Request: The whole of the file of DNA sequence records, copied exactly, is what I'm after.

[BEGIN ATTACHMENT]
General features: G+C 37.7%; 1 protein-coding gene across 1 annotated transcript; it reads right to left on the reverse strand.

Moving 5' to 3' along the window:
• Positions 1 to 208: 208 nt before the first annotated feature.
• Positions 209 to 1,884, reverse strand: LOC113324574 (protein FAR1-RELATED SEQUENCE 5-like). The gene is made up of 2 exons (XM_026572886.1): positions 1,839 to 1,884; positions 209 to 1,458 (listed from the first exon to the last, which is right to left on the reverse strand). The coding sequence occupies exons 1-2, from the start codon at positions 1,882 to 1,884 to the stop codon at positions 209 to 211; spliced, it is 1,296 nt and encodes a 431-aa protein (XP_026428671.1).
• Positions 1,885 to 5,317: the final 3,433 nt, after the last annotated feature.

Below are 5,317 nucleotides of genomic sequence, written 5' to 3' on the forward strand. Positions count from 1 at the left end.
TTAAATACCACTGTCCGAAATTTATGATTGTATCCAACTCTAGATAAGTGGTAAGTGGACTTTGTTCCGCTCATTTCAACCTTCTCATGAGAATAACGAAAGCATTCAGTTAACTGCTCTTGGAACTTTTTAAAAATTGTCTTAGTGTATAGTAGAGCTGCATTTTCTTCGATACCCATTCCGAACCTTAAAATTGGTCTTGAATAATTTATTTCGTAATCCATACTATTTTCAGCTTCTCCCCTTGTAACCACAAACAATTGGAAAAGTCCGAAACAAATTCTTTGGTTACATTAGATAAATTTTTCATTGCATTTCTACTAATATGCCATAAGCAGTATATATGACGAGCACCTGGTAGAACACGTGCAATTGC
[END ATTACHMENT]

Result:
General features: G+C 37.7%; 1 protein-coding gene across 1 annotated transcript; it reads right to left on the reverse strand.

Moving 5' to 3' along the window:
• Positions 1 to 208: 208 nt before the first annotated feature.
• Positions 209 to 1,884, reverse strand: LOC113324574 (protein FAR1-RELATED SEQUENCE 5-like). The gene is made up of 2 exons (XM_026572886.1): positions 1,839 to 1,884; positions 209 to 1,458 (listed from the first exon to the last, which is right to left on the reverse strand). The coding sequence occupies exons 1-2, from the start codon at positions 1,882 to 1,884 to the stop codon at positions 209 to 211; spliced, it is 1,296 nt and encodes a 431-aa protein (XP_026428671.1).
• Positions 1,885 to 5,317: the final 3,433 nt, after the last annotated feature.

Below are 5,317 nucleotides of genomic sequence, written 5' to 3' on the forward strand. Positions count from 1 at the left end.
TTAAATACCACTGTCCGAAATTTATGATTGTATCCAACTCTAGATAAGTGGTAAGTGGACTTTGTTCCGCTCATTTCAACCTTCTCATGAGAATAACGAAAGCATTCAGTTAACTGCTCTTGGAACTTTTTAAAAATTGTCTTAGTGTATAGTAGAGCTGCATTTTCTTCGATACCCATTCCGAACCTTAAAATTGGTCTTGAATAATTTATTTCGTAATCCATACTATTTTCAGCTTCTCCCCTTGTAACCACAAACAATTGGAAAAGTCCGAAACAAATTCTTTGGTTACATTAGATAAATTTTTCATTGCATTTCTACTAATATGCCATAAGCAGTATATATGACGAGCACCTGGTAGAACACGTGCAATTGC